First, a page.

Be the Boss Over Cancer

I have a permanent colostomy that's quite unmanageable. I've been denied disability and unemployment and desperately need to find a job with access to a private restroom. At what point in the job-seeking process should I broach that subject? I fear nobody will hire me because of the circumstances.


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  • Eva LaManna

    Eva LaManna on Aug 28, 2013

    Cancer Rights Attorney Comment:


    I'm sorry to hear about this issue you're facing, and I hope that the below information will help you figure out your next step.


    You bring up an important
    question of how and when you disclose your medical condition to a potential or
    future employer. You are not necessarily required to provide your potential
    employer with information about your specific diagnosis, but at some point you
    may need to provide enough information about your medical condition in order to
    be eligible for a reasonable accommodation under
    the Americans with Disabilities Act (ADA) at your workplace.


    First some basics: the ADA:  the ADA is a federal law that provides protections by preventing
    certain employers from making employment decisions based on an employee’s
    medical condition, which may include cancer or a side effect related to cancer treatment.  This law only applies to private employers with 15
    or more employees and the employee must be qualified for the job in question and have a disability based on the ADA's definition of what one is. If the requirements are met, it may protect against discrimination in situations such as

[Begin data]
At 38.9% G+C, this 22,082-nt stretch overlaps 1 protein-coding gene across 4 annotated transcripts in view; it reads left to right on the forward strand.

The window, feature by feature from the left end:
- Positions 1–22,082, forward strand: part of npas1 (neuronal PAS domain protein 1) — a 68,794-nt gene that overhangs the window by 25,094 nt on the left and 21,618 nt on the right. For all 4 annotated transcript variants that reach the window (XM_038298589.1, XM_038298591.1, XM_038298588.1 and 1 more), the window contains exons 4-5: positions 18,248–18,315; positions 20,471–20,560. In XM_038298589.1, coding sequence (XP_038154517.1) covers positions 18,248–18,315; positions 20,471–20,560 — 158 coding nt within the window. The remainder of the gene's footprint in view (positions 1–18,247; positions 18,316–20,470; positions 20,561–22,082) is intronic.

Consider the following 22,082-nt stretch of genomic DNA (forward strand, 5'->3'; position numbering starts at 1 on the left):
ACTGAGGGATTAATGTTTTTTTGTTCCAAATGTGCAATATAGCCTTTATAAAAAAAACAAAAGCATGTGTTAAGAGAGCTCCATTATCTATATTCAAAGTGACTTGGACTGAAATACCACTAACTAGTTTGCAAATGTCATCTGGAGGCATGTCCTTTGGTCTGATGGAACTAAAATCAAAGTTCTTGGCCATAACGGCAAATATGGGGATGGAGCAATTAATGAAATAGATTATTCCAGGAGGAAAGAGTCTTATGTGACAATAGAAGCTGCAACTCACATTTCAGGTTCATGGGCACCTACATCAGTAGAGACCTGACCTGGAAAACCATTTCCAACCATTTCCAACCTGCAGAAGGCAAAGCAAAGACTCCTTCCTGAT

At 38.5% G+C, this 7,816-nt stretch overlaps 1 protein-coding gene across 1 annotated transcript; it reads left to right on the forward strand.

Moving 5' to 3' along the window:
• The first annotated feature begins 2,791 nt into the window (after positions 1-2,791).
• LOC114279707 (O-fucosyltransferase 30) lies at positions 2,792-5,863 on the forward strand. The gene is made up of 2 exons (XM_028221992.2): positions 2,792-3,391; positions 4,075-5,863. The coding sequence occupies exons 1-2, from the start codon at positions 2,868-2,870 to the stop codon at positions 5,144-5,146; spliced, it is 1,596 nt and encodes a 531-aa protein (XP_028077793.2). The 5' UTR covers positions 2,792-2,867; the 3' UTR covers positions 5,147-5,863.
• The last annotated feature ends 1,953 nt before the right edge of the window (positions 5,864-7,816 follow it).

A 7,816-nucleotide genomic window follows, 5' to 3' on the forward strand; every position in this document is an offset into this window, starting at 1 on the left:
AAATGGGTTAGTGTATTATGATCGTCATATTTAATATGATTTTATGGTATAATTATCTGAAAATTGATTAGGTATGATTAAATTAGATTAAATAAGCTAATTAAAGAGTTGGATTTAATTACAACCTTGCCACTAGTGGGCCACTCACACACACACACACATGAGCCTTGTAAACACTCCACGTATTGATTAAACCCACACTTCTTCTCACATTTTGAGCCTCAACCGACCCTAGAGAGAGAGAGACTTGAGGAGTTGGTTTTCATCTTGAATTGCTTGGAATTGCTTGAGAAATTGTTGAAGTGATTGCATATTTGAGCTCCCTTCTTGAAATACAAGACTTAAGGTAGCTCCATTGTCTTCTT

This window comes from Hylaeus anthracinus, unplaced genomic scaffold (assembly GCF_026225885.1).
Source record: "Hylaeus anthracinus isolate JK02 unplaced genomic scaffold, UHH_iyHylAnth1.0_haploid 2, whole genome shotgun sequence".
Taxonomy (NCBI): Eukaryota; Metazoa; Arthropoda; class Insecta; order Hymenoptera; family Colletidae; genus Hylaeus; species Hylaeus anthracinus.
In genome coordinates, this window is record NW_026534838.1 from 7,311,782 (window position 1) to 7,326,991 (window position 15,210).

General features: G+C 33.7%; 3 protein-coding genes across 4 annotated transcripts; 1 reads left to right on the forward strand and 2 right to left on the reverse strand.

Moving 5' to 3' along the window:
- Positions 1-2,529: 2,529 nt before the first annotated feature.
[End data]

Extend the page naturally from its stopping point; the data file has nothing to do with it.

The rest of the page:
taking leave from work or requesting reasonable accommodations.  You may also be similarly protected under a state fair
    employment law. 

    Under the ADA, employers
    are required to provide reasonable accommodations to qualified employees with a
    disability, as long as the accommodation requested won’t cause the employer an
    undue hardship. Reasonable accommodations are changes in your workplace that
    will help you to continue to perform your job. For example, having a nearby restroom
    might be a reasonable accommodation, depending on your workplace and your job
    responsibilities. If you find that you do need an accommodation at work – and
    it seems like you think you might – then you may need to share
    some information about your medical condition with your employer because in order to
    use the ADA’s protections in the workplace, your employer must be aware of your
    disability. They can't be discriminating against you if they don't know there is something to be discriminating against. Additionally, you have to be able to justify why you’re entitled to a
    private bathroom, which will necessitate sharing some information about your medical
    condition. This doesn’t necessarily require that you disclose your exact diagnosis,
    just that you have a condition that is causing you to need this accommodation. Your healthcare team will have to provide and medical certification so it is important that you let them know how much information you want to disclose.


    Now comes
    the question of when to tell.  Under the ADA,
    a job applicant is never required to disclose anything about their health or
    their medical conditions to a potential employer. In the interview process, the